Rehmannia for Stress & Metabolism After 40

Midlife stress got you feeling hot-headed? Learn how rehmannia could be the mood supplement to help.

Rehmannia for Stress & Metabolism After 40 from Wile. ID: 5 pink, fuzzy, trumpet-shaped flowers grow off a straight, thin stalk. The background is blurred and green.

Rehmannia is All About Balance. 

If you’ve read up on Traditional Chinese Medicine, you’ve probably come across explanations that certain ingredients promote balance of yin and yang. These are opposite but complementary forces that need to be balanced in order to enjoy physical, mental and emotional health. 

Rehmannia is scientifically shown to reduce stress. It’s also renowned in Traditional Chinese Medicine for encouraging yin energy and producing a cooling effect. Midlife stress got you feeling hot-headed? Rehmannia could be the mood supplement to help. 

Why We Love Rehmannia 

Rehmannia root gives naturopathic physicians a great opportunity to show off their expertise, because different preparations can have different effects. It’s best to take this root in formulas made by experienced naturopaths, like Stave the Crave, our drinkable women’s stress supplement.

Key Benefits: 

Women’s Stress Relief - Like many of our favorite natural stress relievers, rehmannia is an adaptogen. Adaptogens work with your adrenal glands to balance stress hormones and help your body adapt to tension. Think of adaptogenic mood supplements as an anchor during a storm — they can help you return to calm when stress blows your emotions off course. Clinical trials have also shown that rehmannia can decrease occasional symptoms of anxiety and relax your stress response

Metabolism Boost - Experiencing a metabolism change post-40? Yeah. Shifting perimenopause hormones and heightened stress can slow down our metabolisms and increase sugar cravings. Clinical trials show that rehmannia and kudzu can keep metabolisms moving and help mitigate midlife weight gain.

Now, look. We’re not telling you to shrink your body. Midlife body image is complicated. Wile users tell us weight is their #1 or #2 concern. Wherever you stand with body image, the rehmannia in our Stave the Crave stress-relief chai can contribute to a healthier feeling body. Because metabolism is not just the size of your thighs — it’s also how efficiently your body runs, processes nutrients and so much more.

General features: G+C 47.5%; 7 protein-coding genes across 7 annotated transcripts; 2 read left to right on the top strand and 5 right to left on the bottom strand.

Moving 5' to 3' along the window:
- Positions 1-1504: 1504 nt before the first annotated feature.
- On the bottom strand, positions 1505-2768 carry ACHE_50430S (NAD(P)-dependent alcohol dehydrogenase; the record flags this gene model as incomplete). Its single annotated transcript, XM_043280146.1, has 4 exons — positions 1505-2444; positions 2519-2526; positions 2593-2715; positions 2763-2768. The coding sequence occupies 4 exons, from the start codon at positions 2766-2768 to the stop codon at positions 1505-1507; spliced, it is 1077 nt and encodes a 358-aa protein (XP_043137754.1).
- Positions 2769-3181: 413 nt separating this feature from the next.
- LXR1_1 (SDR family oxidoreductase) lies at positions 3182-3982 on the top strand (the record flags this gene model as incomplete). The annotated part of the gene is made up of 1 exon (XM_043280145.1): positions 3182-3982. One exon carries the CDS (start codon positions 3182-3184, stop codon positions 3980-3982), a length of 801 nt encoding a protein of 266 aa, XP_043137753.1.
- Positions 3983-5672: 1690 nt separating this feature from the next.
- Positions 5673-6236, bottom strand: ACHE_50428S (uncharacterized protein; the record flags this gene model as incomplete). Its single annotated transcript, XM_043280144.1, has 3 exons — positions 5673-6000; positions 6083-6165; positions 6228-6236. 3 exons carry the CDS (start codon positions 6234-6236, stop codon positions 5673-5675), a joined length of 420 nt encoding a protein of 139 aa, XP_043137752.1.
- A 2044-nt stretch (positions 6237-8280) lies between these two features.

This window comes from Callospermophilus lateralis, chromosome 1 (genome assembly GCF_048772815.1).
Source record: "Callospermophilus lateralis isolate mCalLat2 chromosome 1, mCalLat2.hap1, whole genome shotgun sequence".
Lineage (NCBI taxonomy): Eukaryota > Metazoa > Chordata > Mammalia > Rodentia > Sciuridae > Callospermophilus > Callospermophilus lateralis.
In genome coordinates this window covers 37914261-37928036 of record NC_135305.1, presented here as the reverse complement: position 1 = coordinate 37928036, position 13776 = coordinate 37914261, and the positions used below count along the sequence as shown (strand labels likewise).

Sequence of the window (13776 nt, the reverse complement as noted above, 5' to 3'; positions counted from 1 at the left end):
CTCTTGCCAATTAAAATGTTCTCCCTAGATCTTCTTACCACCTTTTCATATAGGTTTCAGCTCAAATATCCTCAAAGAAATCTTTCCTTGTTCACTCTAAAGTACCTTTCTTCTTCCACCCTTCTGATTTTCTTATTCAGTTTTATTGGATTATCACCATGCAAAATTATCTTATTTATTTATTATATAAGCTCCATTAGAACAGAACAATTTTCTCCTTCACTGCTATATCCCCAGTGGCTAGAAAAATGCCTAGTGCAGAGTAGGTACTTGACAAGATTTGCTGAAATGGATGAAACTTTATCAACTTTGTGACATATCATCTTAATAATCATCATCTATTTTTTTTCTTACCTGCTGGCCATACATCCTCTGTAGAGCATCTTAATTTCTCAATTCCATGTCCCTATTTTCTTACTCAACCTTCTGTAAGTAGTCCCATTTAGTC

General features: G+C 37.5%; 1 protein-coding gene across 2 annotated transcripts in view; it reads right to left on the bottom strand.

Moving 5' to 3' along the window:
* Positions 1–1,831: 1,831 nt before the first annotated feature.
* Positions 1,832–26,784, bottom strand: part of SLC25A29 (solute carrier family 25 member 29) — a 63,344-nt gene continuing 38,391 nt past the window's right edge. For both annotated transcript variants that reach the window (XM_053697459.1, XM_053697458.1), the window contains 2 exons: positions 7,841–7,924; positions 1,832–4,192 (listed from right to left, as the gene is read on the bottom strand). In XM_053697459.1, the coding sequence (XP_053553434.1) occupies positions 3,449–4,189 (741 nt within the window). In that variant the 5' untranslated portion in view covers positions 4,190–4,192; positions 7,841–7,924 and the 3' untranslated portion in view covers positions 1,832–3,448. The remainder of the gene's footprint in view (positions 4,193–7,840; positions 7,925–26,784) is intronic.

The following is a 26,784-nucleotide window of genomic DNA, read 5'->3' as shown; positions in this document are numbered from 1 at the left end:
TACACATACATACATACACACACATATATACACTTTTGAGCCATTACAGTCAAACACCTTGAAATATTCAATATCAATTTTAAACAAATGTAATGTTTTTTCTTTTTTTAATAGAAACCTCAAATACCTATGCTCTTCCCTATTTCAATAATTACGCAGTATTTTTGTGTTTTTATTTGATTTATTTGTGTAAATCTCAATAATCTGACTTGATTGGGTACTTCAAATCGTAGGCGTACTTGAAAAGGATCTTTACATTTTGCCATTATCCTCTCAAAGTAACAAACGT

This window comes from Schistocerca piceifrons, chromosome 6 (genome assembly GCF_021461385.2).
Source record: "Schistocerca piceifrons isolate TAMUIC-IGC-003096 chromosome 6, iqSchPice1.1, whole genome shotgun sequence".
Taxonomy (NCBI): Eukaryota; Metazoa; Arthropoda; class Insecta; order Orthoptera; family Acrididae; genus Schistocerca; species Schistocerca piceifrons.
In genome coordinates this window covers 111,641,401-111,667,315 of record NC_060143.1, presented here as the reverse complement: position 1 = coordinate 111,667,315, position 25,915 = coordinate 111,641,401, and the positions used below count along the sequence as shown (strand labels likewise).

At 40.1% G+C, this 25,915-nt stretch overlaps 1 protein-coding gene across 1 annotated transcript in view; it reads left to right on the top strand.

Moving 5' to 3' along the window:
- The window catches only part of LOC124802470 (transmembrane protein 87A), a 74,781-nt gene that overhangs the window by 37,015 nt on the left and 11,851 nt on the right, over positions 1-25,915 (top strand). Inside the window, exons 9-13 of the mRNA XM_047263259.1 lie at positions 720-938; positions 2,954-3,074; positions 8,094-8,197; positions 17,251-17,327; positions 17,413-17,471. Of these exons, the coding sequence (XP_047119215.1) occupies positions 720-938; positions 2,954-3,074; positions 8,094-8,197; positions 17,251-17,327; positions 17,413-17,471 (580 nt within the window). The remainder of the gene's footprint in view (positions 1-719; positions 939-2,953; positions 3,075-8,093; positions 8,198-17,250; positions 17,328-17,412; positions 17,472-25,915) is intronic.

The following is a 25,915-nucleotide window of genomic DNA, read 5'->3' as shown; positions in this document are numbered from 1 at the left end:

Bone Health - No one wants to worry about their bone health, but decreased bone density leading to osteoporosis is yet another possible effect of perimenopausal hormone changes. This is another place where rehmannia is a women’s health heroine. There’s evidence that it can help decrease midlife bone loss and may even help improve bone density, especially when paired with exercise. 

Traditional Uses:

Rehmannia has been used in Traditional Chinese and Korean Medicine for thousands of years. It’s a popular menopause ingredient because it’s said to increase yin energy and have a cooling effect that works great for hot flashes. often paired with Chinese peony, dong quai and ligusticum in a traditional women’s health and blood tonic called 4 Things Soup.

It also has been used for:

  • Diabetes treatment
  • Kidney support
  • Menstrual health
  • Bone health
  • Anemia

About the Plant: 

Rehmannia is native to north and northeast China. The flowers resemble hairy yellow or magenta foxgloves, which is why it’s sometimes called Chinese foxglove. Rehmannia also has clusters of hairy green leaves and woody-looking roots. 

Occasionally naturopaths will use rehmannia flowers, but the roots are most commonly used in herbal medicine.

Found In (Wile Products)

Things to Know about Rehmannia:

This root may interact with diabetes or blood sugar medication, so make sure to talk to your doctor before taking rehmannia supplements if you use those.